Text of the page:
Narrative Rationality: Be Mindful Of Your Self-Description

Written by Sean Murphy. Posted in 3 Early Customer Stage, 4 Finding your Niche, skmurphy

Pay attention to self-description: the story you tell yourself and about yourself. Cultivate productive habits that don’t require conscious decisions.

“It is a profoundly erroneous truism, repeated by all copy books and by eminent people when they are making speeches, that we should cultivate the habit of thinking of what we are doing. The precise opposite is the case. Civilization advances by extending the number of important operations which we can perform without thinking about them.”
Alfred North Whitehead in An Introduction to Mathematics

Tony Schwartz builds on this in “The Only Way to Get Important Things Done

The counterintuitive secret to getting things done is to make them more automatic, so they require less energy. It turns out we each have one reservoir of will and discipline, and it gets progressively depleted by any act of conscious self-regulation. […]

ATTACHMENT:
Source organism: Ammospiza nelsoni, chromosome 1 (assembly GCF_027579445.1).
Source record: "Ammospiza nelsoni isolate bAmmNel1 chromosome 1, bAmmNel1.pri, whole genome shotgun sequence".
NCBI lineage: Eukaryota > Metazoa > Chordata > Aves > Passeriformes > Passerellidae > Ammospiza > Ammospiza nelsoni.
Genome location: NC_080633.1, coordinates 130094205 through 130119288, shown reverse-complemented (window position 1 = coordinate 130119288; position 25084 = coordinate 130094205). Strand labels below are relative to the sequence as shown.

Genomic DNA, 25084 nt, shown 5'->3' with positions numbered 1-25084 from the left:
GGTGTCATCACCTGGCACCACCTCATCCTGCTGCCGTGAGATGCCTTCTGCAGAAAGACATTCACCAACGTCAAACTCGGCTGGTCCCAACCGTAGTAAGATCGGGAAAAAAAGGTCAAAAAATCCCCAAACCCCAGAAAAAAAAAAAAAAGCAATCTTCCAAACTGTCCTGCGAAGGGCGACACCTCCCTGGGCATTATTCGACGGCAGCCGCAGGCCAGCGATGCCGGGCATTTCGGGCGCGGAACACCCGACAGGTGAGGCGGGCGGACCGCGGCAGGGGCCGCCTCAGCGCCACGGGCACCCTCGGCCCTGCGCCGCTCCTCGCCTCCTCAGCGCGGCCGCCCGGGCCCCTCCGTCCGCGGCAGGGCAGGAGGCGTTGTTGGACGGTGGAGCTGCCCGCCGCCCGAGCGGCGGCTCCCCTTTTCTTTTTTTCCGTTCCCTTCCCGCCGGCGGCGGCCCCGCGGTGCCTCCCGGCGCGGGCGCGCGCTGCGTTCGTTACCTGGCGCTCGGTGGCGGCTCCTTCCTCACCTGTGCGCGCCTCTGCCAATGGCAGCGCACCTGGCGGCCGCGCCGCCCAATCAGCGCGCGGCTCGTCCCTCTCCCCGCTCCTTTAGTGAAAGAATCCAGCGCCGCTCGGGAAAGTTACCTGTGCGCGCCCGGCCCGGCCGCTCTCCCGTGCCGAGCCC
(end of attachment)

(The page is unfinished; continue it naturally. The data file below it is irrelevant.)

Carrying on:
The proper role for your pre-frontal cortex is to decide what behavior you want to change, design the ritual you’ll undertake, and then get out of the way.  Indeed many great performers aren’t even consciously aware that’s what they’ve done. They’ve built their rituals intuitively.

Self-Description: The Story You Tell Yourself and About Yourself

I have blogged about the importance of monitoring the story that you tell yourself, suggesting in “Be Careful of How You Tell Yourself ‘The Story So Far’” that an entrepreneur who called himself stubborn and a frequently failing as “persevering and continuing to experiment.”

To be able to see yourself as persevering it’s useful to remember Eric Hoffer’s advice:

“Our achievements speak for themselves. What we have to keep track of are our failures, discouragements, and doubts. We tend to forget the past difficulties, the many false starts, and the painful groping. We see our past achievements as the end result of a clean forward thrust, and our present difficulties as signs of decline and decay.”

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